FDA Clears Product to Stop Severe Bleeding
BETHESDA, Md., Sept. 10 /PRNewswire/ -- A lightweight, pre-mixed, dressing compound that is scientifically-proven to stem high-pressure bleeding in moderate to severe wounds has received FDA clearance after six weeks of review. Availability of WoundStat(TM) is good news for soldiers and civilians alike, because the product is easy to carry and can be applied on the spot.
"The FDA's speedy approval of WoundStat means that we can get it more quickly into the hands of those who need it most today -- our warfighters in harm's way around the world." said Devinder S. Bawa, chief executive officer of TraumaCure, the developer of WoundStat. "The product's effectiveness is particularly important with core body wounds that a tourniquet can't reach. We believe that WoundStat has the potential to provide the military with another important tool to minimize battlefield deaths caused by hemorrhaging."
Furthermore, a study newly published in the Journal of Trauma comparing early WoundStat technology to then existing products reveals that it succeeds where others fail -- WoundStat securely and safely stopped potentially deadly arterial hemorrhaging in three minutes, and continued to do so for at least two hours. The study was conducted by a multidisciplinary team of researchers at Virginia Commonwealth University's Reanimation Engineering Shock Center (VCURES,) and can be found at http://www.jtrauma.com. Subsequent test data from a national testing laboratory reported similar success with WoundStat. In both studies there were no heat-generating or other adverse side effects reported.
"Uncontrolled bleeding continues to be the primary cause of death on the battlefield," said Kevin Ward, MD, a VCU emergency physician and associate director for VCURES. "After years of research we've developed a versatile and robust material that is specifically suited to treat the tremendously complex wounds of war under very demanding environmental conditions. The material is both very absorbent and adherent which helps to quickly stop the bleeding while simultaneously facilitating clotting."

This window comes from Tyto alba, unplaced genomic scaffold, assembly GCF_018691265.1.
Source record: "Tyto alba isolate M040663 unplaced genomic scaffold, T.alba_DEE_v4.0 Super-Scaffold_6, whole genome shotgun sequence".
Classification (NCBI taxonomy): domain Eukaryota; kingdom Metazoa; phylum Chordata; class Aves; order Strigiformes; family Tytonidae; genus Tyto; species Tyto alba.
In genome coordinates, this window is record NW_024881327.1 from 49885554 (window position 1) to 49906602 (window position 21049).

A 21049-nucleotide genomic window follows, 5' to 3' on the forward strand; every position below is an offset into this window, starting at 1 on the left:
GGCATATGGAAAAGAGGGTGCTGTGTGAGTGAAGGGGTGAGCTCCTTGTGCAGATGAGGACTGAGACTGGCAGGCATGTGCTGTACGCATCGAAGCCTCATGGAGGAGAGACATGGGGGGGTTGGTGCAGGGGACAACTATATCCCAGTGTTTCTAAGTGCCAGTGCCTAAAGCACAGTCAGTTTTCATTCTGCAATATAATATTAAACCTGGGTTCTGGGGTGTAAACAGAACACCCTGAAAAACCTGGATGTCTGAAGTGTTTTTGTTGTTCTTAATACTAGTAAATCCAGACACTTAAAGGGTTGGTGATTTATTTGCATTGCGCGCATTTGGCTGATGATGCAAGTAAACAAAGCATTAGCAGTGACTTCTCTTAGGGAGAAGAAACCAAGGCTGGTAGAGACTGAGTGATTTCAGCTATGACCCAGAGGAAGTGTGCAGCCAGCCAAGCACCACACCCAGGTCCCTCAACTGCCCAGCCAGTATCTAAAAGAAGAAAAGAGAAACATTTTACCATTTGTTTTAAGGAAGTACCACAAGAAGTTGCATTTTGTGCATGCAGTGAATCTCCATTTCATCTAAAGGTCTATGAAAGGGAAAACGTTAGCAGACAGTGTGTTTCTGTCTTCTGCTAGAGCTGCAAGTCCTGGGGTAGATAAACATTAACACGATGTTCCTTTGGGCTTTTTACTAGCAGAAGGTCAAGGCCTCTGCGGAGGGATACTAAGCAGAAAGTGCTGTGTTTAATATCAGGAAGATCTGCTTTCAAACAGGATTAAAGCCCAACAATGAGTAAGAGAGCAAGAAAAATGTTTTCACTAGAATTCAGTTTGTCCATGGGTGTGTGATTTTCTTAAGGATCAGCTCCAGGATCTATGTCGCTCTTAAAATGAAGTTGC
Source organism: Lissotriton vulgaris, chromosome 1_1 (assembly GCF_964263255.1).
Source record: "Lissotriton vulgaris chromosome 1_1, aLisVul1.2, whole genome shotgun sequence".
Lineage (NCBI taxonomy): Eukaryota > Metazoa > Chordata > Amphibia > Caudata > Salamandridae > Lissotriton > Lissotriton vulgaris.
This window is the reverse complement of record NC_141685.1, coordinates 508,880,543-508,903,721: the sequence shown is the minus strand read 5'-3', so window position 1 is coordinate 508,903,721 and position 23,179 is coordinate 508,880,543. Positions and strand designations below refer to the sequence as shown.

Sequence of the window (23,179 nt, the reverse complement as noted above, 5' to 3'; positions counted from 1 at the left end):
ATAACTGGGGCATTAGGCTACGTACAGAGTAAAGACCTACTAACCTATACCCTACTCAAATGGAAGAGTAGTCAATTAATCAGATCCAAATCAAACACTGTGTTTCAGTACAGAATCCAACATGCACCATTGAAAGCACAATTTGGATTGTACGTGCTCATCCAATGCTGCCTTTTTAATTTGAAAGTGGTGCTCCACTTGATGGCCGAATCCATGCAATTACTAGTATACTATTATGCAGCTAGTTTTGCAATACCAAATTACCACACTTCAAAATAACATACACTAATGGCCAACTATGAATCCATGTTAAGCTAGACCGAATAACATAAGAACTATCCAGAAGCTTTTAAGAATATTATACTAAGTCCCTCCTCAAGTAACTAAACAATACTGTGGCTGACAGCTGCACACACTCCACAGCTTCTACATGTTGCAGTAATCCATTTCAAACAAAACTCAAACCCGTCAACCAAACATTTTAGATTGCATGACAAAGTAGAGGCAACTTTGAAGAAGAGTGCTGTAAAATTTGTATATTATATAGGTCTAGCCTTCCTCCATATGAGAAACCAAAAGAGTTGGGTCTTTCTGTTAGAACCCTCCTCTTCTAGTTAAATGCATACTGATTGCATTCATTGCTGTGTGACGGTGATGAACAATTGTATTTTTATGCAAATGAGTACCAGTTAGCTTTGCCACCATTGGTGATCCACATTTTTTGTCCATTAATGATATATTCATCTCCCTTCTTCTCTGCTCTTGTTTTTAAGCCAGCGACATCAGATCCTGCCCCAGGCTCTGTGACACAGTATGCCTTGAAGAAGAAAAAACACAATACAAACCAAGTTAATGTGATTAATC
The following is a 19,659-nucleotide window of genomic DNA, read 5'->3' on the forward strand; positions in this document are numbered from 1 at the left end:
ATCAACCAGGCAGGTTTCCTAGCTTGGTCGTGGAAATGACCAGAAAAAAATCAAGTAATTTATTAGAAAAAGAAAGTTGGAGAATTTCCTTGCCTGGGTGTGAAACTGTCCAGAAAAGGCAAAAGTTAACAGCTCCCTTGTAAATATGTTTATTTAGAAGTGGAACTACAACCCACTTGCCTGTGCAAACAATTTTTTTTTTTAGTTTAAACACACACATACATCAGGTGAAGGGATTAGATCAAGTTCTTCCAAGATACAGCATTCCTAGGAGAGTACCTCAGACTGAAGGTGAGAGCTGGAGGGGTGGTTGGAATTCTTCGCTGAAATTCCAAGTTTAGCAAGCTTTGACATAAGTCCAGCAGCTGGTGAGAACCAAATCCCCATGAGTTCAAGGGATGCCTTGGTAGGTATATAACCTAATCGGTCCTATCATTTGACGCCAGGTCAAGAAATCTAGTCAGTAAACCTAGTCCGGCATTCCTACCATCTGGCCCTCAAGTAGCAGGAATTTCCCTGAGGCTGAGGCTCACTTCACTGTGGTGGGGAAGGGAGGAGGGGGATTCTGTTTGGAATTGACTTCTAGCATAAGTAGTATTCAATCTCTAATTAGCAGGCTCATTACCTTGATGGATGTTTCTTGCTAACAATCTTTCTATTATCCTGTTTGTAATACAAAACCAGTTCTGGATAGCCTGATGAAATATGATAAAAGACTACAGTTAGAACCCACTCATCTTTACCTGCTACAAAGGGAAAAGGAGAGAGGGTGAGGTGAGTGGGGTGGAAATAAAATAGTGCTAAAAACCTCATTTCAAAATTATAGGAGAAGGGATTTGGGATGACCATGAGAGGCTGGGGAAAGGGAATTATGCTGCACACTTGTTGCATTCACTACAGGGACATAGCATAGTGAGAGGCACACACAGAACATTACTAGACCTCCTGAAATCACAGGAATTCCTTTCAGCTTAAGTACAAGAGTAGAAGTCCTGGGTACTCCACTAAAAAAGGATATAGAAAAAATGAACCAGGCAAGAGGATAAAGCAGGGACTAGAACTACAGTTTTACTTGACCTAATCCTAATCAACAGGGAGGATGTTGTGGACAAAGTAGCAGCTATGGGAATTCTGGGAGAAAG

The patent-pending technology behind WoundStat is the result of more than three years of research and development by VCURES. The university center not only conducts research on life-saving technologies, it plays a key role in training Special Operation Combat Medics in the U.S. military. TraumaCure anticipates that WoundStat will be available for deployment by the late fall. Both U.S. military and foreign military allies have expressed interest in the new product.
"WoundStat's value goes beyond the battlefield," said retired Lieutenant General Ronald Blanck, DO, former Surgeon General of the Army. "It will provide a life-saving tool in everyday civilian emergency situations as well as where advanced medical care is not immediately available, such as accidents in remote terrain and on the high seas, or in unexpected disasters such as earthquakes or explosions."
TraumaCure is continuing research for discovery and development of additional products based on the core compounds used in WoundStat. The current focus is on trauma injury care, and future products will aim at surgical, chronic wound, and burn care.
For additional information and interview requests please contact Sanda Pecina (202-367-1622, firstname.lastname@example.org.)
The mission of TraumaCure's team of seasoned life science, healthcare, and medical device professionals is to develop life-saving wound treatment products that can be used by everyone, ranging from the military to medical personnel to civilians, when there is traumatic injury, surgery, or similar need. The company is based in Bethesda, MD, and was founded in 2006. WoundStat(TM) is its first product.
About VCU and the VCUMedicalCenter
Virginia Commonwealth University is the largest university in Virginia and ranks among the top 100 universities in the country in sponsored research. Located on two downtown campuses in Richmond, VCU enrolls more than 30,000 students in nearly 200 certificate and degree programs in the arts, sciences and humanities. Sixty-three of the programs are unique in Virginia, many of them crossing the disciplines of VCU's 15 schools and one college. MCV Hospitals and the health sciences schools of Virginia Commonwealth University compose the VCU Medical Center, one of the nation's leading academic medical centers. For more, see http://www.vcu.edu.
|SOURCE TraumaCure Inc.|
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